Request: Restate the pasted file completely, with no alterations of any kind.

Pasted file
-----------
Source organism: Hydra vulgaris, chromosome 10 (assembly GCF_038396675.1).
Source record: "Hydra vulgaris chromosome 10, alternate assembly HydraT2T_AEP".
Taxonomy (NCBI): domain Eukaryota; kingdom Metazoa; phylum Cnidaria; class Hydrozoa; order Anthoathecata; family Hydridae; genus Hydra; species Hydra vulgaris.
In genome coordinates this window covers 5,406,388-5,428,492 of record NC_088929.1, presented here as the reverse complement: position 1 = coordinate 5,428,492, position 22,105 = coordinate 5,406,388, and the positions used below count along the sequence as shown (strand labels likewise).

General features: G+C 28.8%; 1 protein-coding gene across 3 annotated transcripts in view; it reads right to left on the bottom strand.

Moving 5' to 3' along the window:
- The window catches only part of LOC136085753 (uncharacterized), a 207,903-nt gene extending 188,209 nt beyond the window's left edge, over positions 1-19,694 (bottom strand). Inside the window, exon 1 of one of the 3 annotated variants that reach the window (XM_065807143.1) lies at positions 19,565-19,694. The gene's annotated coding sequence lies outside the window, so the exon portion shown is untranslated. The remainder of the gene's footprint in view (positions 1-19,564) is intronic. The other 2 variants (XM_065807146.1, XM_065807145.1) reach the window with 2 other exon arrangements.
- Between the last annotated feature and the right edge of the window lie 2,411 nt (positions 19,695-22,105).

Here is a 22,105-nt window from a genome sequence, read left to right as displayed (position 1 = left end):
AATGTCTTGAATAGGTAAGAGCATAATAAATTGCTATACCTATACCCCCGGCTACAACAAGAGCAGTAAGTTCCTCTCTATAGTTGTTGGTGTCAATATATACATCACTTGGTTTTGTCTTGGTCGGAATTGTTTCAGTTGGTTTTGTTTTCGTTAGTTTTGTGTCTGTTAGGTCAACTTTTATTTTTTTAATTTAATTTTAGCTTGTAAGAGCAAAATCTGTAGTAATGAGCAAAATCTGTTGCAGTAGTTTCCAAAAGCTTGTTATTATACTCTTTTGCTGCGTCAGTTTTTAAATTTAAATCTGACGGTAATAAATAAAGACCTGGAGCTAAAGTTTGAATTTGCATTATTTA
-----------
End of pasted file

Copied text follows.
Source organism: Hydra vulgaris, chromosome 10 (assembly GCF_038396675.1).
Source record: "Hydra vulgaris chromosome 10, alternate assembly HydraT2T_AEP".
Taxonomy (NCBI): domain Eukaryota; kingdom Metazoa; phylum Cnidaria; class Hydrozoa; order Anthoathecata; family Hydridae; genus Hydra; species Hydra vulgaris.
In genome coordinates this window covers 5,406,388-5,428,492 of record NC_088929.1, presented here as the reverse complement: position 1 = coordinate 5,428,492, position 22,105 = coordinate 5,406,388, and the positions used below count along the sequence as shown (strand labels likewise).

General features: G+C 28.8%; 1 protein-coding gene across 3 annotated transcripts in view; it reads right to left on the bottom strand.

Moving 5' to 3' along the window:
- The window catches only part of LOC136085753 (uncharacterized), a 207,903-nt gene extending 188,209 nt beyond the window's left edge, over positions 1-19,694 (bottom strand). Inside the window, exon 1 of one of the 3 annotated variants that reach the window (XM_065807143.1) lies at positions 19,565-19,694. The gene's annotated coding sequence lies outside the window, so the exon portion shown is untranslated. The remainder of the gene's footprint in view (positions 1-19,564) is intronic. The other 2 variants (XM_065807146.1, XM_065807145.1) reach the window with 2 other exon arrangements.
- Between the last annotated feature and the right edge of the window lie 2,411 nt (positions 19,695-22,105).

Here is a 22,105-nt window from a genome sequence, read left to right as displayed (position 1 = left end):
AATGTCTTGAATAGGTAAGAGCATAATAAATTGCTATACCTATACCCCCGGCTACAACAAGAGCAGTAAGTTCCTCTCTATAGTTGTTGGTGTCAATATATACATCACTTGGTTTTGTCTTGGTCGGAATTGTTTCAGTTGGTTTTGTTTTCGTTAGTTTTGTGTCTGTTAGGTCAACTTTTATTTTTTTAATTTAATTTTAGCTTGTAAGAGCAAAATCTGTAGTAATGAGCAAAATCTGTTGCAGTAGTTTCCAAAAGCTTGTTATTATACTCTTTTGCTGCGTCAGTTTTTAAATTTAAATCTGACGGTAATAAATAAAGACCTGGAGCTAAAGTTTGAATTTGCATTATTTA